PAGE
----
While teams are usually hesitant on handing out long-term deals to players coming off injury, Johnson is an exception. He sustained an injury to his wrist, rather than somewhere like his knee, and has been fully healed since December.
Entering his fourth NFL season, Johnson is only set to make $1.9 million. Not only is he right to hold out until he gets a contract near his value, but this is also the last year of his contract. Arizona surely wants to keep him for the long term, considering he is at least a top-three running back in the league. Johnson should, and most likely will, get paid because a long-term contract is mutually beneficial.
Should NOT: Earl Thomas, Seattle Seahawks
Earl Thomas was one of the cornerstones of the Seahawks’ last half decade of success, but his contract situation is not in the best place for the team right now. Seattle is in the middle of a reboot, and their division became much stronger this offseason. With the Rams, Cardinals and 49ers all bringing in young talent, Seattle could reasonably finish last in the division.
Very soon, the Seahawks will have to pay Russell Wilson like the top-five quarterback that he is, meaning they cannot be spending big money at other positions. Seattle previously cut core pieces, including Richard Sherman and Michael Bennett, to clear up space for cheap, young talent.
The team should apply this same philosophy to Earl Thomas’ situation, especially because they like Tedric Thompson, his current backup. Instead of extending Thomas, they should trade him to a team like the Cowboys for young players or draft picks.
Should: Aaron Donald, Los Angeles Rams
Aaron Donald can do it all as a defensive tackle. In addition to his ability to plug holes in the run game, he had 91 pressures last season. This was most in the league, even more than all edge rushers such as Von Miller. The Rams DT was the first interior lineman to win Defensive Player of the Year since current Hall of Famer Warren Sapp, who won it 18 years ago.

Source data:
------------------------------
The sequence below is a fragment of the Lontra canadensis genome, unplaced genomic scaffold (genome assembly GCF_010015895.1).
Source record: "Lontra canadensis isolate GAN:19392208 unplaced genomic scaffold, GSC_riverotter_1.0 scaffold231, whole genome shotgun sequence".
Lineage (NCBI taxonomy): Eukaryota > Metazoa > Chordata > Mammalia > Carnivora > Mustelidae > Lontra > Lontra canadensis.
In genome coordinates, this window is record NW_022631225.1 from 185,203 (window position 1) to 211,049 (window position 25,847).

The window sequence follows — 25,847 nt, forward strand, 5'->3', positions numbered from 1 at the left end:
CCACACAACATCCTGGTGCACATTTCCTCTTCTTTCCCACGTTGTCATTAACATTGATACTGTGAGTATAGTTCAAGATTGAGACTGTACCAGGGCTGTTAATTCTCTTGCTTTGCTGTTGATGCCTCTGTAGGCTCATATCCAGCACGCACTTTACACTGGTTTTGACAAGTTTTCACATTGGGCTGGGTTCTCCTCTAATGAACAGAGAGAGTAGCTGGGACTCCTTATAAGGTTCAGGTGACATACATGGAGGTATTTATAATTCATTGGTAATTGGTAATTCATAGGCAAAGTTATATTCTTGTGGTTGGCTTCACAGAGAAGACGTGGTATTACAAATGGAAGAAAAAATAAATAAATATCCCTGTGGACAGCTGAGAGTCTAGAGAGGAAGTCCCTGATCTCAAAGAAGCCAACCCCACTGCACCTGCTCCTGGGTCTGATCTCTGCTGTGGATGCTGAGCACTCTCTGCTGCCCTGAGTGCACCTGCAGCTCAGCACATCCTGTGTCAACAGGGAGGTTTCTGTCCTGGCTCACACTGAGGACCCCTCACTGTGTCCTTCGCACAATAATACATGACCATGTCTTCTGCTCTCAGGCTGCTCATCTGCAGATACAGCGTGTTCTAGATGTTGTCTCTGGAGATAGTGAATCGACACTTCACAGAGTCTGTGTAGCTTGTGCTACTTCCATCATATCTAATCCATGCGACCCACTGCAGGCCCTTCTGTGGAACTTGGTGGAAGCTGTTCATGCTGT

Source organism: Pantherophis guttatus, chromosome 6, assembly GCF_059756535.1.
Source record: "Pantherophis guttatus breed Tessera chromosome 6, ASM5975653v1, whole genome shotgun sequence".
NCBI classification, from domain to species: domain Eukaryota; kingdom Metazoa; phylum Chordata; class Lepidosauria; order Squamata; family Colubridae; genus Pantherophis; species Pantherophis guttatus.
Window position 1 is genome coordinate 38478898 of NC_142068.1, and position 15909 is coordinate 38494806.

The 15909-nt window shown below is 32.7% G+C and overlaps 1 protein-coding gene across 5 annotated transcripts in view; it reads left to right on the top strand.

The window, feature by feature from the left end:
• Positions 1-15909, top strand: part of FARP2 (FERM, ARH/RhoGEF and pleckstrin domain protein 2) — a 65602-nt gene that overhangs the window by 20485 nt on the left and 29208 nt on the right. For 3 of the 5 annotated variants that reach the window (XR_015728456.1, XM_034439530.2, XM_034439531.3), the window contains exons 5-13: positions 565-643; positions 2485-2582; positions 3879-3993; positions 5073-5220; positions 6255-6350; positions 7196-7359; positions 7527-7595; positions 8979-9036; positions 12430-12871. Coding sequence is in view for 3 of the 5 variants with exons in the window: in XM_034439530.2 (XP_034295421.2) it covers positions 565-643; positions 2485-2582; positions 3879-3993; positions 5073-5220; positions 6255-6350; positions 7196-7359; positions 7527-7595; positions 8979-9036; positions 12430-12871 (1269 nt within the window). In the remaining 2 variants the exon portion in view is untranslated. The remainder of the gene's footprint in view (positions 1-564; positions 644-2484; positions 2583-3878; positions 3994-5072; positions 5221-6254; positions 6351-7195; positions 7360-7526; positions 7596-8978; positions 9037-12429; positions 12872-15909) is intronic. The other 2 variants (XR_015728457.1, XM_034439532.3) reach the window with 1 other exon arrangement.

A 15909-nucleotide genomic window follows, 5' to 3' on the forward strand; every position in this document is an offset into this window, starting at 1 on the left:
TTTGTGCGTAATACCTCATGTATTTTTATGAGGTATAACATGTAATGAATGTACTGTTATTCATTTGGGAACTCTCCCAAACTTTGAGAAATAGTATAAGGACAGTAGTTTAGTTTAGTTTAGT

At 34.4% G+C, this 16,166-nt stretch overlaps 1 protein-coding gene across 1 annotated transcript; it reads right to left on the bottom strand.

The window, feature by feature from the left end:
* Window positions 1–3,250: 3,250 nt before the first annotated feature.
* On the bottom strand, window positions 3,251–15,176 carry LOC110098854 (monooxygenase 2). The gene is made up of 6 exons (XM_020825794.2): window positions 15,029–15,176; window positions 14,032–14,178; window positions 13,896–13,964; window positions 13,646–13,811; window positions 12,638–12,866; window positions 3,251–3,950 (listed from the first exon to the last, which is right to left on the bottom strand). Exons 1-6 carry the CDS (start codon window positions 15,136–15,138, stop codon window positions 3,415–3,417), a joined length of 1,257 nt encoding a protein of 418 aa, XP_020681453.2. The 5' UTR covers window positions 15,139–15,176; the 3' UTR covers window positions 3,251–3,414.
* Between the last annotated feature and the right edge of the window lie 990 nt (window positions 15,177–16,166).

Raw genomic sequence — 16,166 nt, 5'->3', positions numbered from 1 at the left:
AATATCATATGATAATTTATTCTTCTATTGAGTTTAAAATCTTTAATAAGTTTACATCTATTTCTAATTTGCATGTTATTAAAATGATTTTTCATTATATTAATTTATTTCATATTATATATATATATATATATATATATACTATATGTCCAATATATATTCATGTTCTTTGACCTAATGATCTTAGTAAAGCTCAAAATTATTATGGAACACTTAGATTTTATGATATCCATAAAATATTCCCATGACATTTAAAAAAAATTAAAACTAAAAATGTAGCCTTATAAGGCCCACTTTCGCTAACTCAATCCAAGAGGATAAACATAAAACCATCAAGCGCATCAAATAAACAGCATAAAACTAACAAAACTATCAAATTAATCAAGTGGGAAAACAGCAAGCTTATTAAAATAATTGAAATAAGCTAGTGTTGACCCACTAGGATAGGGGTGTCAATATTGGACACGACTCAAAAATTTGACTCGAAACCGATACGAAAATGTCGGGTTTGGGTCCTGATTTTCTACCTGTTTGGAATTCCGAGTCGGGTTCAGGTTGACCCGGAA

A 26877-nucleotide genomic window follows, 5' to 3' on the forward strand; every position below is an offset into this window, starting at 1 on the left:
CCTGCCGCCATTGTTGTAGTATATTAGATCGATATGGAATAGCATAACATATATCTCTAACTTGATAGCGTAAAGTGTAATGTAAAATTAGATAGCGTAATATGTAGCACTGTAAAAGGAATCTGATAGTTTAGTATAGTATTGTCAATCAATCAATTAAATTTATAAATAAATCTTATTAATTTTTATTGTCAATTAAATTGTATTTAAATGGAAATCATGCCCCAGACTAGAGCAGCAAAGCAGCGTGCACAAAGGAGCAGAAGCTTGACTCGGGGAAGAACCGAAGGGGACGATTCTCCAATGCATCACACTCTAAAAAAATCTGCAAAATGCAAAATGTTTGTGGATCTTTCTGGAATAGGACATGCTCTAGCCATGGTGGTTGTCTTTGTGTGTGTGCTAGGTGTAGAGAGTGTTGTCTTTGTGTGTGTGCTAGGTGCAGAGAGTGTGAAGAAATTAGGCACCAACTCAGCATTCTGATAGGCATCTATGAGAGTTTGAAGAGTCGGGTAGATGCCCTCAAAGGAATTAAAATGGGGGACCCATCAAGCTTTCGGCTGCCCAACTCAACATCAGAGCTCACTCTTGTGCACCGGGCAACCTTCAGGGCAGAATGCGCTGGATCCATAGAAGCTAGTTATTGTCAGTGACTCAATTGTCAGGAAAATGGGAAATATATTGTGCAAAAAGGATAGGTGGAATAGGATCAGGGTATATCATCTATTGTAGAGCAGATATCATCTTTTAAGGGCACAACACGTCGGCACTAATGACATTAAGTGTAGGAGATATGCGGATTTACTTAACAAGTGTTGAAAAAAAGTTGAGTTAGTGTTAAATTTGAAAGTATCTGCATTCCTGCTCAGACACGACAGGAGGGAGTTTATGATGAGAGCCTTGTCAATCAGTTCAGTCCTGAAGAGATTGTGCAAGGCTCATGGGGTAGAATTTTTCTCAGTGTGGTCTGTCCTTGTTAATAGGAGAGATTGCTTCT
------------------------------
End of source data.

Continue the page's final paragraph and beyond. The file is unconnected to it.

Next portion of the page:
Donald, a once in a generation interior lineman, is currently set to make $6.9 million this season, around the likes of Star Lotulelei and Allen Bailey. While those players are solid linemen in their own right, Donald’s value is much higher than his current salary. He is still the centerpiece of the Rams’ newly stacked defense. He is on the last year of his rookie deal, and restructuring his contract would be beneficial to both parties.
Should NOT: Julio Jones, Atlanta Falcons
Yes, Julio Jones is one of the best players in the league. And yes, his $12.9 million salary is less than receivers well below his value like Jarvis Landry and Sammy Watkins. But the Falcons do not have anything to risk because Jones has three years remaining on his contract. It is not like they are being cheap with Jones either, considering at the time he signed his deal, it made him the highest paid receiver in the NFL.
Although he expressed he wants his money, Jones has never showed a tendency to put himself before the team. Chances are, he will return in time for the season opener, and missing training camp won’t seriously hurt his game.
Unfortunately for Jones, the Falcons have all the leverage in this situation and no need to change his contract.
Featured image by USA Today